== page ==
As has been shown, Applicant's invention has fewer moving parts than prior art devices and is primarily a solid state device. As a result, maintenance and operating costs are minimized. Additionally since the majority of the reflection subsurface is manufactured on site, the hemispheric moving focus power plant 10 of the present invention is exportable in standard containers worldwide. Also, since the hemispheric solar reflector 12 is manufactured on site, the hemispheric moving focus power plant 10 of the present invention can meet any local content requirements. By using, as illustrated in FIG. 8, power conditioner 16 as a hydrogen-oxygen generator, hemispheric moving focus power plant 10 can provide marketable fuel in the form of hydrogen gas, electricity when the sun is shining, and fuel cell backup when it is not.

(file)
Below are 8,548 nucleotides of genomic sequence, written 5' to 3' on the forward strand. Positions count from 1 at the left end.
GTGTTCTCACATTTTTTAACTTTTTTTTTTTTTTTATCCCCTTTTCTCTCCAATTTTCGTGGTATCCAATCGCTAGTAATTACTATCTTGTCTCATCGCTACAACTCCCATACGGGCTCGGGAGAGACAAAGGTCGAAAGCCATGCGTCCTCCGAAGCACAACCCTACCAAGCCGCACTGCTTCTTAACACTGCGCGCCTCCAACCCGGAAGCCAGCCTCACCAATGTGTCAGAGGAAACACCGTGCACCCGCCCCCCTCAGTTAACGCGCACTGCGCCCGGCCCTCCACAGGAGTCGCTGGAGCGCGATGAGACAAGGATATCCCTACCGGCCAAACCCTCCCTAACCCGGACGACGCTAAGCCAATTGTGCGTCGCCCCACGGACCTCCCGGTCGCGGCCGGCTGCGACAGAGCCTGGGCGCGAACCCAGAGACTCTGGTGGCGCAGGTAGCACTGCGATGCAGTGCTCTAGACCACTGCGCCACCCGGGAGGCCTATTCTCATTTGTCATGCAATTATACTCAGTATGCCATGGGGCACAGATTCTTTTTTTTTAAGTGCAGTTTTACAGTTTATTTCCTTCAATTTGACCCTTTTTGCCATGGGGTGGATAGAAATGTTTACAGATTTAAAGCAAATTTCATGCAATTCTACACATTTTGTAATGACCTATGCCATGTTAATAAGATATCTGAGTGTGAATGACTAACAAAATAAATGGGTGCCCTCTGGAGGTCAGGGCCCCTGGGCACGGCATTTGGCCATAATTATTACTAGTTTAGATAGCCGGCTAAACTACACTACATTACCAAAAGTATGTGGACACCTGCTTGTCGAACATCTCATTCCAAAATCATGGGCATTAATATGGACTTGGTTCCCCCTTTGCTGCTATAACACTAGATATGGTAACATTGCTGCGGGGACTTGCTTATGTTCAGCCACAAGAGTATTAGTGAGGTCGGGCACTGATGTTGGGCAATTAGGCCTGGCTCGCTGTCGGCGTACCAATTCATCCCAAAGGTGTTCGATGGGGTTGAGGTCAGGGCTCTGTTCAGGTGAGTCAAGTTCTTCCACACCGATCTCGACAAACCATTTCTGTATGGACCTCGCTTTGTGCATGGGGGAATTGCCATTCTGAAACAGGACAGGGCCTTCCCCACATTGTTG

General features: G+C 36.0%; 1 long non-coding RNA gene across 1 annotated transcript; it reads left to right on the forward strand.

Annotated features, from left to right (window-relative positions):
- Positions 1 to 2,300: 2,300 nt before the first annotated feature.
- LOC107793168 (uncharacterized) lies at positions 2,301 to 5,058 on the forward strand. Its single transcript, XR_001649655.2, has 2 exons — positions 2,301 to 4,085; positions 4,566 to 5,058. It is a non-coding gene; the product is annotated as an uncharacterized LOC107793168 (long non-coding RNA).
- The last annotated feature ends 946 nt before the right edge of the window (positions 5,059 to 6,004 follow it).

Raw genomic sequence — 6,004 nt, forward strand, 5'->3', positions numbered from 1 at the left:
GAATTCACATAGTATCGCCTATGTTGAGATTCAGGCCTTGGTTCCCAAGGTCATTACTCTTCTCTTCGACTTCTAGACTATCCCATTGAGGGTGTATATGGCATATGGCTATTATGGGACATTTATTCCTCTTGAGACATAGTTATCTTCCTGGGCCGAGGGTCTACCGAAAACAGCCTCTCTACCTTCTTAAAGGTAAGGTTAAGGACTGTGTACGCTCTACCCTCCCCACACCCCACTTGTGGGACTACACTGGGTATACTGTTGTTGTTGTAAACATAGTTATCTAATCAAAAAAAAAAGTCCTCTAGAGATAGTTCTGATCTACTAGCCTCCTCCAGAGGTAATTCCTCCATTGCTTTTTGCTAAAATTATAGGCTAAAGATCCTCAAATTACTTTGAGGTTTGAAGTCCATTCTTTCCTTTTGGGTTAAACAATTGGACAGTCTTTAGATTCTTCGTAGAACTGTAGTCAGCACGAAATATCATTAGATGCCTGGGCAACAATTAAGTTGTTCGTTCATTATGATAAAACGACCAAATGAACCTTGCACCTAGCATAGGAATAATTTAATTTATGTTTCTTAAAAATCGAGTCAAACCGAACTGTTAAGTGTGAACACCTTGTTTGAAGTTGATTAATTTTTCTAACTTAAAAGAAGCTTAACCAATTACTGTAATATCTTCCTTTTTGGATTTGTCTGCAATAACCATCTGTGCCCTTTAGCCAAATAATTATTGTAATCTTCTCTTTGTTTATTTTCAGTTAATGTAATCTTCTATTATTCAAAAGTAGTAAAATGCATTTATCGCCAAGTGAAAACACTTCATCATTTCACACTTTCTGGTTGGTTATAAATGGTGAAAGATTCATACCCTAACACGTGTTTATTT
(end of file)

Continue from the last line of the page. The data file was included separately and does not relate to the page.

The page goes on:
Importantly, since the hemispheric solar reflector 12 of the present invention is not tilted construction costs are minimized. Construction costs are further minimized because the need to achieve high concentrations of solar flux, as required by prior art technologies which require high quality optics, is eliminated. Applicant's hemispheric solar reflector 12 in a preferred embodiment is formed of concrete which is polished. If enhanced reflecting surfaces are desired or necessary, reflective paints and adhesive materials may be applied as is known in the art. In any event, no high quality optics or mirrors are required for utilization of Applicant's hemispheric moving focus power plant 10.